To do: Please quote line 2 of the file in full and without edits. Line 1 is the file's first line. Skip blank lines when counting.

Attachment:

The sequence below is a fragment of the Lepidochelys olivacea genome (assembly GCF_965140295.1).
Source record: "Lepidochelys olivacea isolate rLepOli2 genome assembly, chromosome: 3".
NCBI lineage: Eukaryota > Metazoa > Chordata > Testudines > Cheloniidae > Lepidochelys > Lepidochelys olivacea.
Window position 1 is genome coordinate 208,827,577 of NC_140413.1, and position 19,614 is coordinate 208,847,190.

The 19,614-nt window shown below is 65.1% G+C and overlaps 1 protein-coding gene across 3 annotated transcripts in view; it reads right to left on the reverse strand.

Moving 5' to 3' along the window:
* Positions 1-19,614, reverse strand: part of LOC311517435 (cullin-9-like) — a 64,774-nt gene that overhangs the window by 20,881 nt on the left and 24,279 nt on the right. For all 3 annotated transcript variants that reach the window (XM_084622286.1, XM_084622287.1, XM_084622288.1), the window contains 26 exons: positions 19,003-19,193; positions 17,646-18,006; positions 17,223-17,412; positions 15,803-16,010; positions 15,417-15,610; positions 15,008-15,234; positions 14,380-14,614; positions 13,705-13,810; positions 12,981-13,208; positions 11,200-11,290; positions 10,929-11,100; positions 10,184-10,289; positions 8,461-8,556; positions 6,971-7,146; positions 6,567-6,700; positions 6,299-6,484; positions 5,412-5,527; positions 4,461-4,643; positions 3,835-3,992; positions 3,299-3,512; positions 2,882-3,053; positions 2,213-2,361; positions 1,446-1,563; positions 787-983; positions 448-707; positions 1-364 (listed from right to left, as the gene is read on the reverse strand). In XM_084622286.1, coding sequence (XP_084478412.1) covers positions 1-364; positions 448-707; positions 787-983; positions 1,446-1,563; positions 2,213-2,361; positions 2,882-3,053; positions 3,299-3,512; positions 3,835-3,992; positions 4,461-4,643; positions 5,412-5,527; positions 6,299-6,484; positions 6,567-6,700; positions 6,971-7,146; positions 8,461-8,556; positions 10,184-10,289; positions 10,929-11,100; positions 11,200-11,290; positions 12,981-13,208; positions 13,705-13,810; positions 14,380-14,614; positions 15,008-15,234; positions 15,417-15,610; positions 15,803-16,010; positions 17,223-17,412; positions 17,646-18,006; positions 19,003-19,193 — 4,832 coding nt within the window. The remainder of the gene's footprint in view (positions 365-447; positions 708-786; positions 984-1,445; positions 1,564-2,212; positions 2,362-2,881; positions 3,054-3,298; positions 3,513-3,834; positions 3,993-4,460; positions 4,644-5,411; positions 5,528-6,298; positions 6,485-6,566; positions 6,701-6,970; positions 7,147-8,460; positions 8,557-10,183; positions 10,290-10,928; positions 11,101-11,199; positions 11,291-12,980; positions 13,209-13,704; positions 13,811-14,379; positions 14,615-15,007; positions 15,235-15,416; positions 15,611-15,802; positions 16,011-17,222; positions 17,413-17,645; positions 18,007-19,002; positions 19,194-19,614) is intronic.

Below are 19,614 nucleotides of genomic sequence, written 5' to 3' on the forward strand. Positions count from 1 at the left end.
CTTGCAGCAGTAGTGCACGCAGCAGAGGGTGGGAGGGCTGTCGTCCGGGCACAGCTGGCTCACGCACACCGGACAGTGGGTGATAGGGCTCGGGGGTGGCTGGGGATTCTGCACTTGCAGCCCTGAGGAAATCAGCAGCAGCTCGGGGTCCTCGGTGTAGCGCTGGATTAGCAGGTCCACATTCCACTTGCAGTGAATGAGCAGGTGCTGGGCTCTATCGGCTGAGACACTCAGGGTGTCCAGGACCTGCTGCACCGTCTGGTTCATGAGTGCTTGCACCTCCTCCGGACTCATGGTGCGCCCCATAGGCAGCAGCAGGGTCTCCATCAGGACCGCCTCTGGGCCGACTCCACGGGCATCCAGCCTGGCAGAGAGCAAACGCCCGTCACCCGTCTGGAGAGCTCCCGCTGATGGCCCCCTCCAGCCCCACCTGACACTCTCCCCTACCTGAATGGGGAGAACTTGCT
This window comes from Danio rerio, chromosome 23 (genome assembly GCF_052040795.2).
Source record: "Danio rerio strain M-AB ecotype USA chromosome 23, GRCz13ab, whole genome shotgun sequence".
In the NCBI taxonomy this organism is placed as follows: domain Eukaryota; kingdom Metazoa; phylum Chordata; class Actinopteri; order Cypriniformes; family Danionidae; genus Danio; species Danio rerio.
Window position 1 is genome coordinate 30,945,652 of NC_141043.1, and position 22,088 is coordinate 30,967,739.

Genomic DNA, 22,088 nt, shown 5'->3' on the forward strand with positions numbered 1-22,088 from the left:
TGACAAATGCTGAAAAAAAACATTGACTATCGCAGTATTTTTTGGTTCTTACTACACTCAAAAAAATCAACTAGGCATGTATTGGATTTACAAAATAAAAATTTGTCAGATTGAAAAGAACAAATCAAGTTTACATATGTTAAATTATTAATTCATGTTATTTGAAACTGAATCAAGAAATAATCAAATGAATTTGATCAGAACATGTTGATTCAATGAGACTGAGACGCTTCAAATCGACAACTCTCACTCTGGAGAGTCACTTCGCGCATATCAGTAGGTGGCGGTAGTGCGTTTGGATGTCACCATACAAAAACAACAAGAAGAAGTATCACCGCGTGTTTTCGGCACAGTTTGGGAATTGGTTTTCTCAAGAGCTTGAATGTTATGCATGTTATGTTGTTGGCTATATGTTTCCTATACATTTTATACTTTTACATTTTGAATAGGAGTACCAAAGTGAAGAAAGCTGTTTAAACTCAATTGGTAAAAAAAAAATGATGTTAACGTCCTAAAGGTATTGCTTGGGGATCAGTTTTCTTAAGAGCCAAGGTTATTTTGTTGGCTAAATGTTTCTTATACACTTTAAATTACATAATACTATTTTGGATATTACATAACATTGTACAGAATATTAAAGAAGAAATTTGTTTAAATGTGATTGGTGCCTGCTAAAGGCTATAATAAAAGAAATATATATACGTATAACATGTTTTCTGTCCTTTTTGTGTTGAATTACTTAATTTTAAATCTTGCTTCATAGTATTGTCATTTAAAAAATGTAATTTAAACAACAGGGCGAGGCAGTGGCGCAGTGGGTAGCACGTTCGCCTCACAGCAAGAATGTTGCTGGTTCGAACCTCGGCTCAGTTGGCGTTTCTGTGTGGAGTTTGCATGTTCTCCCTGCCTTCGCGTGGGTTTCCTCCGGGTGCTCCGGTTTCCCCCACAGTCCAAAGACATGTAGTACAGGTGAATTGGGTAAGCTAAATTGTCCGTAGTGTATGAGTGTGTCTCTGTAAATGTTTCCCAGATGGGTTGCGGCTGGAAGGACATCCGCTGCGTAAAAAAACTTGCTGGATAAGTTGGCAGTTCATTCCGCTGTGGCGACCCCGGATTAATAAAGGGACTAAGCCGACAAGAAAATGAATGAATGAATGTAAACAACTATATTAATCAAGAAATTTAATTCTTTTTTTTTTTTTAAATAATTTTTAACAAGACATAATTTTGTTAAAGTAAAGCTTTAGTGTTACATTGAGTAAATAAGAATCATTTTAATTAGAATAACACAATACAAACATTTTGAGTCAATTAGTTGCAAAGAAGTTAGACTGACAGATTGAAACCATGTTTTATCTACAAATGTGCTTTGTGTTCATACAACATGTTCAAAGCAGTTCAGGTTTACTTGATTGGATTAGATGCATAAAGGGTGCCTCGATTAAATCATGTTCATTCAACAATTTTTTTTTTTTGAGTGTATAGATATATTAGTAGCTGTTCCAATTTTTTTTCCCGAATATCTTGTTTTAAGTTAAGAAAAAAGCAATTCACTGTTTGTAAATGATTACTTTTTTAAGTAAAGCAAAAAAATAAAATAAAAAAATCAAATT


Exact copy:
Source record: "Lepidochelys olivacea isolate rLepOli2 genome assembly, chromosome: 3".